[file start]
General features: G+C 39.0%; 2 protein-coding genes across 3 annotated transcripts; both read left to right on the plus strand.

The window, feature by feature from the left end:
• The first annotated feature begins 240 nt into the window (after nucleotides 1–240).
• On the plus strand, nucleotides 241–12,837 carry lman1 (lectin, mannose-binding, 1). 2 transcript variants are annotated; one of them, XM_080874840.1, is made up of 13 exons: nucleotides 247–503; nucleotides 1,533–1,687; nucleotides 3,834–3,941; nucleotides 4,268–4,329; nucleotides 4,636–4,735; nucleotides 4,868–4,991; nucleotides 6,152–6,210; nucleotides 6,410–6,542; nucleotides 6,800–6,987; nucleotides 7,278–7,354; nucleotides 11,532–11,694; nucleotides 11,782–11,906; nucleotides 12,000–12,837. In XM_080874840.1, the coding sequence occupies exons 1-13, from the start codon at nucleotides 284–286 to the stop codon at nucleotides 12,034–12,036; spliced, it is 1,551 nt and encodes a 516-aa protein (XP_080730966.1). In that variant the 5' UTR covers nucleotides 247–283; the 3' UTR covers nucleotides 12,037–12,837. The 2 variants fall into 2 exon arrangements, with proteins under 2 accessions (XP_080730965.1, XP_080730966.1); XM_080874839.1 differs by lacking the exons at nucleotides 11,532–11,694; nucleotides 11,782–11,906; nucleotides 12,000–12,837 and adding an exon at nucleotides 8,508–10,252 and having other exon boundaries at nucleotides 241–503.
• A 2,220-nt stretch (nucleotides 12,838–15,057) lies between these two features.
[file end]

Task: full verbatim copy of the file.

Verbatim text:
General features: G+C 39.0%; 2 protein-coding genes across 3 annotated transcripts; both read left to right on the plus strand.

The window, feature by feature from the left end:
• The first annotated feature begins 240 nt into the window (after nucleotides 1–240).
• On the plus strand, nucleotides 241–12,837 carry lman1 (lectin, mannose-binding, 1). 2 transcript variants are annotated; one of them, XM_080874840.1, is made up of 13 exons: nucleotides 247–503; nucleotides 1,533–1,687; nucleotides 3,834–3,941; nucleotides 4,268–4,329; nucleotides 4,636–4,735; nucleotides 4,868–4,991; nucleotides 6,152–6,210; nucleotides 6,410–6,542; nucleotides 6,800–6,987; nucleotides 7,278–7,354; nucleotides 11,532–11,694; nucleotides 11,782–11,906; nucleotides 12,000–12,837. In XM_080874840.1, the coding sequence occupies exons 1-13, from the start codon at nucleotides 284–286 to the stop codon at nucleotides 12,034–12,036; spliced, it is 1,551 nt and encodes a 516-aa protein (XP_080730966.1). In that variant the 5' UTR covers nucleotides 247–283; the 3' UTR covers nucleotides 12,037–12,837. The 2 variants fall into 2 exon arrangements, with proteins under 2 accessions (XP_080730965.1, XP_080730966.1); XM_080874839.1 differs by lacking the exons at nucleotides 11,532–11,694; nucleotides 11,782–11,906; nucleotides 12,000–12,837 and adding an exon at nucleotides 8,508–10,252 and having other exon boundaries at nucleotides 241–503.
• A 2,220-nt stretch (nucleotides 12,838–15,057) lies between these two features.